The term HIPAA compliant software is a little misleading inasmuch as no software by itself is HIPAA compliant. Compliance with HIPAA is determined by how software is configured and used, and other factors such as the vendor of the software entering into a Business Associate Agreement if the software is going to be used to create, use, store, or transmit PHI.
When vendors advertise software as HIPAA compliant, it is most often the case that the software has been developed with the necessary mechanisms to support HIPAA compliance. These mechanisms usually include access controls, audit logs, and encryption to comply with the Technical Safeguards of the Security Rule. Some software also includes automatic logoff.
However, these capabilities alone do not make software HIPAA compliant. Most often, the capabilities have to be activated or configured to comply with the Technical Safeguards, or the software has to be deployed on a device with other mechanisms in place to be compliant – as is often the case when “HIPAA compliant software” lacks an automatic logoff option.
Additionally, although software is advertised as HIPAA compliant, it does not guarantee HIPAA violations will not occur – for example, if login credentials are shared to bypass access controls. This issue is not attributable to the software and is something the end user organization should control. Nonetheless, advertising software as HIPAA compliant can lead to a false sense of security.
5 Tips for Developing & Marketing HIPAA Compliant Software
To counter allegations that software developed and marketed as HIPAA compliant software is not HIPAA compliant, vendors should take the following five tips into account.
1. Understand the Security Rule in its entirety
Some organizations consider the Security Rule to consist only of the Administrative, Physical, and Technical Safeguards. However, these Safeguards only account for around half of the “Security Standards for the Protection of Electronic Protected Health Information” (45 CFR Part 164, Subpart C), and it is important that software vendors understand the Security Rule in its entirety.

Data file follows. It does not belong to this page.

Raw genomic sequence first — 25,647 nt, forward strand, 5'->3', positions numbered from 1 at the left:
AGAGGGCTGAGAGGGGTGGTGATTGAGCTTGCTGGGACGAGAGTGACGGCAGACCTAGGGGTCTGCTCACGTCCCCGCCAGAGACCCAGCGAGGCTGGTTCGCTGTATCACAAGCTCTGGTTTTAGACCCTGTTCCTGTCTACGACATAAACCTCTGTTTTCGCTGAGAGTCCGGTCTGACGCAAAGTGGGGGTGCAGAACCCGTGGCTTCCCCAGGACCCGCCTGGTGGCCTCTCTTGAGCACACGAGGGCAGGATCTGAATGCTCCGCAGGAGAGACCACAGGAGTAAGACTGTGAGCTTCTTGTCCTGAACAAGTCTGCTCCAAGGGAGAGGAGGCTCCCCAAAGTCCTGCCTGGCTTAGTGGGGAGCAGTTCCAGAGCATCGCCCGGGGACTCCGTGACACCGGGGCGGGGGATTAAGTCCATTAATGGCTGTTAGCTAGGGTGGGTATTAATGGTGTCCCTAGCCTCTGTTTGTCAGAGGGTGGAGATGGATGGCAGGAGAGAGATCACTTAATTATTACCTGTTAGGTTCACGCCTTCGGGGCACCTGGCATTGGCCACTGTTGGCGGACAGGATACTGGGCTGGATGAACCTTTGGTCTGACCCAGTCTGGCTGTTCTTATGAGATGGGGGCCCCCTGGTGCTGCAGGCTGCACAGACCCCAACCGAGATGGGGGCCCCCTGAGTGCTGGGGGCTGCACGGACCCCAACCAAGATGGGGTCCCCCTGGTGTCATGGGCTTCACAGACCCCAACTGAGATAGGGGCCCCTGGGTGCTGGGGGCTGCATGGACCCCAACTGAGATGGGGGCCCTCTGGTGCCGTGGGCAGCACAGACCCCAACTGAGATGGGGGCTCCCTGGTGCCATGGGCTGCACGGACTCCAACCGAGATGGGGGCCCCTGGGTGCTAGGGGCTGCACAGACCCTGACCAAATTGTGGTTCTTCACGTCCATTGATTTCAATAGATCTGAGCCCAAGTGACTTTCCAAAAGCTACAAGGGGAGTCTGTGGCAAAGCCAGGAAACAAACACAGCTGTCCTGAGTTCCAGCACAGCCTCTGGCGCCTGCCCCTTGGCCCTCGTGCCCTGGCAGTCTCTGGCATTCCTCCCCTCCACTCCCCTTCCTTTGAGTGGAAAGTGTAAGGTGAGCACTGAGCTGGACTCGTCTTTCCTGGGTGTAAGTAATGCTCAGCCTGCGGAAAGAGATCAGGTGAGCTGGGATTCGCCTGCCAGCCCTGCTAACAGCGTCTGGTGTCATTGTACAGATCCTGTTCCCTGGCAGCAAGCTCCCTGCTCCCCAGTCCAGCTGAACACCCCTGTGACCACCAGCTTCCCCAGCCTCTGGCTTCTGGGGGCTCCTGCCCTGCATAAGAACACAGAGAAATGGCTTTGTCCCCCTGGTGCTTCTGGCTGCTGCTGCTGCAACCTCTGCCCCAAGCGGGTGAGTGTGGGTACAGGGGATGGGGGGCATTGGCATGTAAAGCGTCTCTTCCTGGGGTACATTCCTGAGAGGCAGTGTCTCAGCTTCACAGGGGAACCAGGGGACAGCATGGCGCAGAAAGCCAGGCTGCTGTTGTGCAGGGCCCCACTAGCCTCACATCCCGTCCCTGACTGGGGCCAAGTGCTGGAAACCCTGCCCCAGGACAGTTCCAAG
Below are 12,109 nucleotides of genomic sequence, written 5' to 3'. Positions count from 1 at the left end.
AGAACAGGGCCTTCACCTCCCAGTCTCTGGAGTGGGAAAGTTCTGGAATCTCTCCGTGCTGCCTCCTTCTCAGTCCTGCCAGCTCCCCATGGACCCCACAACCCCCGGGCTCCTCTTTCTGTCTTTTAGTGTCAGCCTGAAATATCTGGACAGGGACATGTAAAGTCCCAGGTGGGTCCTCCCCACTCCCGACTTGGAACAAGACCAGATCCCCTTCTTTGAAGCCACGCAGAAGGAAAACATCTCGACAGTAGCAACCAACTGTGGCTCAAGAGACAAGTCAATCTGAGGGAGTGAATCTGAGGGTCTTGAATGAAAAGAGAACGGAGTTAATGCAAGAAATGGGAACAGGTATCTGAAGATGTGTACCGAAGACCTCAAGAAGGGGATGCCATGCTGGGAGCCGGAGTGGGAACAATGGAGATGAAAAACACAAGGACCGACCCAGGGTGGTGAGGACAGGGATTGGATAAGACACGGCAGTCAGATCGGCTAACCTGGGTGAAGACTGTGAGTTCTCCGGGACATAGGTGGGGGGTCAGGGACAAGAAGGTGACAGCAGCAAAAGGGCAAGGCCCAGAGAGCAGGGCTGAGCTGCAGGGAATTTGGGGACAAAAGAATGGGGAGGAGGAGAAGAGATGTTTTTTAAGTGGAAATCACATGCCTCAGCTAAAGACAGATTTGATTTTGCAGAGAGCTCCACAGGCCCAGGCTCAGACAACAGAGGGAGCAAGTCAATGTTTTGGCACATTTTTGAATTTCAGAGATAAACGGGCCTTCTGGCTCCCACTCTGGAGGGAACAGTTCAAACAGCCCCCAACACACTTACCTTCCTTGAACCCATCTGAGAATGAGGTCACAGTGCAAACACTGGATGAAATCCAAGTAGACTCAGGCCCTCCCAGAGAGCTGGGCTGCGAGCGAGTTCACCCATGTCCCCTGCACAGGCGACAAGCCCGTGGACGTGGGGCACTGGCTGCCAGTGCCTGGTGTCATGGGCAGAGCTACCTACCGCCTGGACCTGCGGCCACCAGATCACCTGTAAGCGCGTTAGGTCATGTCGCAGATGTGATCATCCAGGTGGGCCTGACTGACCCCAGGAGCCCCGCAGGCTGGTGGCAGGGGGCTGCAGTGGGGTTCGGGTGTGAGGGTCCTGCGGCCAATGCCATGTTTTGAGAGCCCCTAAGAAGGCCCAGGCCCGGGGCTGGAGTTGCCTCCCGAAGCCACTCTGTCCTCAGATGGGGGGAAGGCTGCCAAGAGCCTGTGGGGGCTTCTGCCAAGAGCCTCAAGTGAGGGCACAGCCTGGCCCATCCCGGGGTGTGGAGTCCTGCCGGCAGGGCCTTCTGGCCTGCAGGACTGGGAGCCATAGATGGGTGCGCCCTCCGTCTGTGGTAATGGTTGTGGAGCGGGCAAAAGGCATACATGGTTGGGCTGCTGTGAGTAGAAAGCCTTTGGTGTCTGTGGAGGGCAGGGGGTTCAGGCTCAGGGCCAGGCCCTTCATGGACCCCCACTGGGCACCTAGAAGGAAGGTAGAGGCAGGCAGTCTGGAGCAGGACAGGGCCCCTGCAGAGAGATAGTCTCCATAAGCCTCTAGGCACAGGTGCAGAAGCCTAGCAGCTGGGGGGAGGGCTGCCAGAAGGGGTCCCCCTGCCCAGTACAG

2. Develop software that is simple to configure and use
One of the reasons why software might not be configured and used compliantly is that it is too complicated to understand. Developers and vendors need to be aware that not every end user organization has an IT team with the skills to understand the workings of the software and pass that knowledge onto end users. In this respect, human technical support is essential.
3. Add mechanisms to prevent circumnavigation
In addition to developing software that is simple to configure and use, developers should integrate mechanisms that make it difficult to circumnavigate compliance controls. It is sometimes the case that end users try to take non-compliant short cuts “to get the job done”, and develops need to build in capabilities that prevent shortcuts or alert system administrators when they happen.
4. Be alert to proposed HIPAA changes
Although it has been some time since a major update to HIPAA, there are several significant HIPAA changes in the pipeline. For example, the proposed “attested” category of uses and disclosures could affect access to some types of PHI, while the proposed changes to allow patients to access PHI by an app of their choice could create compatibility and security challenges for some existing applications.
5. Make it clear compliance is subject to compliant use
HIPAA Covered Entities and Business Associates have multiple rules and regulations to comply with in addition to HIPAA, and not all have the time to investigate every claim made by every software vendor. Software vendors that make it clear their HIPAA compliant software is only compliant when it is configured and used compliantly will mitigate avoidable complaints and negative reviews.
The Importance of Understanding Business Associates’ Obligations
Vendors of HIPAA compliant software qualify as Business Associates, even if they have no access to PHI created, used, stored, or transmitted by the software (per HHS guidance). Therefore, a vendor that develops and markets HIPAA compliant software must itself comply with the Security and Breach Notification Rules, as well as any Privacy Rule standards included in a Business Associate Agreement between the vendor and the end user organization.
Entering into a Business Associate Agreement is essential, as the end user organization will itself be in violation of HIPAA if it fails to do so. It is also important all security incidents are reported to the end user organization (per §164.314) – including those that do not result in a data breach – and that any disclosures of PHI to subcontractors (i.e., cloud storage services) are also covered by a Business Associate Agreement.
Since 2013, Business Associates have been directly liable for violations of HIPAA. HHS’ Office for Civil Rights has the authority to impose civil monetary penalties and enforce corrective action plans on non-compliant Business Associates. State Attorneys General and – in some cases – the Federal Trade Commission can also pursue financial penalties for HIPAA violations attributable to non-compliance by Business Associates.
Therefore, it is in a software vendor’s best interests to understand Business Associates’ compliance obligations and seek professional compliance advice if they are unsure about which obligations apply – certainly before developing solutions that will be marketed as HIPAA compliant software.